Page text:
Democratic presidential hopeful Pete Buttigieg called for stricter background checks and “red flag” laws during a campaign stop at the University of South Carolina on Tuesday.
Standing outside Russell House, the 37-year-old mayor of South Bend, Indiana, and a Navy reservist, told about 550 college students and his supporters that the Second Amendment should not be “distorted into an excuse of inaction” to curb gun violence.
“The majority of the American people are with us right now,” Buttigieg said at USC. “We’ve had the same conversation for about 25 years. Right now, more than 90% of Americans, including the vast majority of Republicans and the vast majority of gun owners, are for common sense gun laws. They’re for universal background checks. So popular, even the president briefly pretended to be for it.”
Near 90% of those surveyed in a Washington Post-ABC poll said they would support expanding federal background checks that would cover private gun buys and gun-show purchases. Another 86% said they would support “red flag” legislation.
The U.S. Congress should be able to deliver on those checks, Buttigieg said, so as to ensure that “the kinds of weapons of war that I trained on and saw in a war zone have no place in American streets and neighborhoods or anywhere near a school in peacetime in our country.”
However, Buttigieg showed no desire to continue tangling with Democratic primary opponent Beto O’Rourke. The two have been sparring publicly since last week’s presidential primary debate over just how far to take gun control.
Asked in the debate a question about his proposal to buy back guns, O’Rourke said, “Hell yes, we’re going to take your AR-15, your AK-47” to thunderous applause.
Buttigieg on a Sunday talk show criticized O’Rourke’s comments, agreeing when asked whether he thought that kind of rhetoric plays into Republicans’ hands.
The spat between the two 2020 hopefuls went unnoticed to several students and supporters who came to hear Buttigieg speak Tuesday. Of those students The State spoke with, several were freshmen who said they were just excited to be voting in their first election.
“I’m pretty excited,” said freshman Bella Crowe, 18, from Sumter, who said Buttigieg’s “Douglass Plan” — an effort to reach black voters — has drawn her to his candidacy.
Eighteen-year-old Hannah Meredith, of Spartanburg, an environmental science major, sided with his climate change proposals.
But the dustup between Buttigieg and O’Rourke signals an important development in the Democratic primary as candidates are pushed to take more specific and nuanced stands on policy issues.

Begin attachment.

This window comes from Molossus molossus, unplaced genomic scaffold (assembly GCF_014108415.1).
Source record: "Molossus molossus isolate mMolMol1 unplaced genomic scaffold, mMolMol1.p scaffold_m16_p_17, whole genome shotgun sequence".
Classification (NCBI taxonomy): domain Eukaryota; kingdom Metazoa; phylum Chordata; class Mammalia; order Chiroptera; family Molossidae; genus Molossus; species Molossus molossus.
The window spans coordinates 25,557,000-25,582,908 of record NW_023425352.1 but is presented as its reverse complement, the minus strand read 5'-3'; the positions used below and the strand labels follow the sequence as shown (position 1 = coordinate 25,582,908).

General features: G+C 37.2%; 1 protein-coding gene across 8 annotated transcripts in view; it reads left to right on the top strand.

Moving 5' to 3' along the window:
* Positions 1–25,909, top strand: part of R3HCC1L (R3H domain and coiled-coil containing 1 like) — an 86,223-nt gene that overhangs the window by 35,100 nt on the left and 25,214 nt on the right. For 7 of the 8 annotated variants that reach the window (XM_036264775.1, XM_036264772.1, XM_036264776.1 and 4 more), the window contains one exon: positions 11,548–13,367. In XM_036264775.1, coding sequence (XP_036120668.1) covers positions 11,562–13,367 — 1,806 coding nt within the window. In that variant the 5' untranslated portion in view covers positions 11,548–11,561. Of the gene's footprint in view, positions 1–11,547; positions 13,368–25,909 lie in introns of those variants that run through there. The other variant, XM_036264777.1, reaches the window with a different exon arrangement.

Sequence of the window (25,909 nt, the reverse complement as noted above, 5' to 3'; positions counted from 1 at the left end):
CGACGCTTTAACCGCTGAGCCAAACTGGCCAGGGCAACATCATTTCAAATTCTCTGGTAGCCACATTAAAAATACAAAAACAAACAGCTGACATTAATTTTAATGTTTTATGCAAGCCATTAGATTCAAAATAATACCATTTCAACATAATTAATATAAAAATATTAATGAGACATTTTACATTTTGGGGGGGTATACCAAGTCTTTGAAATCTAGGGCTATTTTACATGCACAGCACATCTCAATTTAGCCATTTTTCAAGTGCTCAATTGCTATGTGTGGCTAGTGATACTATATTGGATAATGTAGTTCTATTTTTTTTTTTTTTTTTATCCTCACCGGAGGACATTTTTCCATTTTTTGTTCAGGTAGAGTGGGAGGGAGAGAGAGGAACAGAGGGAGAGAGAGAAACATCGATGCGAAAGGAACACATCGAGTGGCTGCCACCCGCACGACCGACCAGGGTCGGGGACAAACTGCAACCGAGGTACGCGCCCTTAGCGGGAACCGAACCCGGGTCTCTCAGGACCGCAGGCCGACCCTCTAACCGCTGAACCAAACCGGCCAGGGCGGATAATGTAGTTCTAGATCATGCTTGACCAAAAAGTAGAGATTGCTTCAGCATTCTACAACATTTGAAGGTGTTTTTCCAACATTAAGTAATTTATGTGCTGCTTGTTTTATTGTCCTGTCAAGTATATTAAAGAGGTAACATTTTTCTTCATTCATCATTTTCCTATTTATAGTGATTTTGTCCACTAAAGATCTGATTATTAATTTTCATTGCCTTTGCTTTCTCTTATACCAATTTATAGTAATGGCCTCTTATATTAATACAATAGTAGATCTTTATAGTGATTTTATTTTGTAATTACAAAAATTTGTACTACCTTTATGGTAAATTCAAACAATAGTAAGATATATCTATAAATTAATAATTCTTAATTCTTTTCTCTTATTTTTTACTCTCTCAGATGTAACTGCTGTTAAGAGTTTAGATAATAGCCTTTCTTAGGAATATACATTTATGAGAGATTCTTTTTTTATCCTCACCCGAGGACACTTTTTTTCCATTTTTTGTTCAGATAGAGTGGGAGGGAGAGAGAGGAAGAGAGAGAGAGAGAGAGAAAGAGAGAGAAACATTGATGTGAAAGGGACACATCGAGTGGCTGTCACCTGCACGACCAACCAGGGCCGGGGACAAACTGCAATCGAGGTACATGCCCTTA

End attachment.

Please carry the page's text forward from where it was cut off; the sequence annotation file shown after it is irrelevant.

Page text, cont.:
O’Rourke, a former U.S. congressman, is from El Paso, Texas, where a recent mass shooting claimed 22 lives. On the debate stage in his home state, O’Rourke said that through his gun buyback program, he would confiscate weapons “designed to kill people on the battlefield.”
He continued: “the high-impact, high-velocity round, when it hits your body, shreds everything inside of your body, because it was designed to do that so that you would bleed to death on a battlefield and not be able to get up and kill one of our soldiers.
Speaking to CNN’s Jake Tapper Sunday, Buttigieg said, “Right now, we have an amazing moment on our hands. We have agreement among the American people for not just universal background checks, but we have a majority in favor of red flag laws, high-capacity magazines, banning the new sale of assault weapons. This is a golden moment to finally do something.”
O’Rourke responded to Buttigieg on Twitter:
“Leaving millions of weapons of war on the streets because (President Donald) Trump and (Republican Senate Majority Leader Mitch) McConnell are ‘at least pretending to be open to reforms’? That calculation and fear is what got us here in the first place. Let’s have the courage to say what we believe and fight for it.”
At USC on Tuesday, two of Buttigieg’s supporters from Irmo — Krystin White, 27, and Emery Benson, 31, who said Buttigieg reminds him of former President Barack Obama — said a gun buyback program sounds good, but curbing gun violence likely would be easier through enhanced background checks and vetting.
“It really does feed right into it (Republicans’ hands),” White said. “How are you going to buy back all the guns? ... It kind of cuts into constitutional rights. It’s already there, the right to bear arms. That’s a lot of gray area.”
Earlier Tuesday afternoon, Buttigieg spoke to Columbia area women about how as president he would work to ensure equal rights.